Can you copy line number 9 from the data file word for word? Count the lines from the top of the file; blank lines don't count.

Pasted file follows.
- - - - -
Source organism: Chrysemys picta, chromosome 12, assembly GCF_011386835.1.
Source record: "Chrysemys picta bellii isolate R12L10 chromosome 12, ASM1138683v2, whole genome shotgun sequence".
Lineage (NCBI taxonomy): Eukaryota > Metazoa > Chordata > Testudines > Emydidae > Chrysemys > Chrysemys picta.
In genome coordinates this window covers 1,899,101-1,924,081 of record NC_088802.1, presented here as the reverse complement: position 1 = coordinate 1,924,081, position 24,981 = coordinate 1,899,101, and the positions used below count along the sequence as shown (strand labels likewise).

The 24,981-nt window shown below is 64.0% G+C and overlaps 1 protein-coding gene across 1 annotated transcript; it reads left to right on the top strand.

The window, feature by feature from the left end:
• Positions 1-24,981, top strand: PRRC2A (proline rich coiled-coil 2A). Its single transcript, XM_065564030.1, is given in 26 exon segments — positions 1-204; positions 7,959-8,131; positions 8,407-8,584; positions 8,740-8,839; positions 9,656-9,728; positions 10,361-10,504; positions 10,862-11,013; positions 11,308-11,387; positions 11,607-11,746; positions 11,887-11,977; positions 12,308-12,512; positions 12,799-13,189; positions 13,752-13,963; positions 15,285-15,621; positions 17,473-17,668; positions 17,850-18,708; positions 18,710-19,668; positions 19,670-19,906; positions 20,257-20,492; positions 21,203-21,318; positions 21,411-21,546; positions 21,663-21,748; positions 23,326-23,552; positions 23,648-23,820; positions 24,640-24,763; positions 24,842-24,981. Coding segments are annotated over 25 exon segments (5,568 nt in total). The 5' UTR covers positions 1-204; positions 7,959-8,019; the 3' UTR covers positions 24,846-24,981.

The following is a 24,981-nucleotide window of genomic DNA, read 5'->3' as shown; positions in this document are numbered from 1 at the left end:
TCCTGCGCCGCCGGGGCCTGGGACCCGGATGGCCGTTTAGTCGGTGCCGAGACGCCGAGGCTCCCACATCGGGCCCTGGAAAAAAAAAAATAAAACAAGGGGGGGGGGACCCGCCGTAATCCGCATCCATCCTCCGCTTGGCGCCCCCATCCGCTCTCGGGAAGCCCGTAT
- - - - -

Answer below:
TCCTGCGCCGCCGGGGCCTGGGACCCGGATGGCCGTTTAGTCGGTGCCGAGACGCCGAGGCTCCCACATCGGGCCCTGGAAAAAAAAAAATAAAACAAGGGGGGGGGGACCCGCCGTAATCCGCATCCATCCTCCGCTTGGCGCCCCCATCCGCTCTCGGGAAGCCCGTAT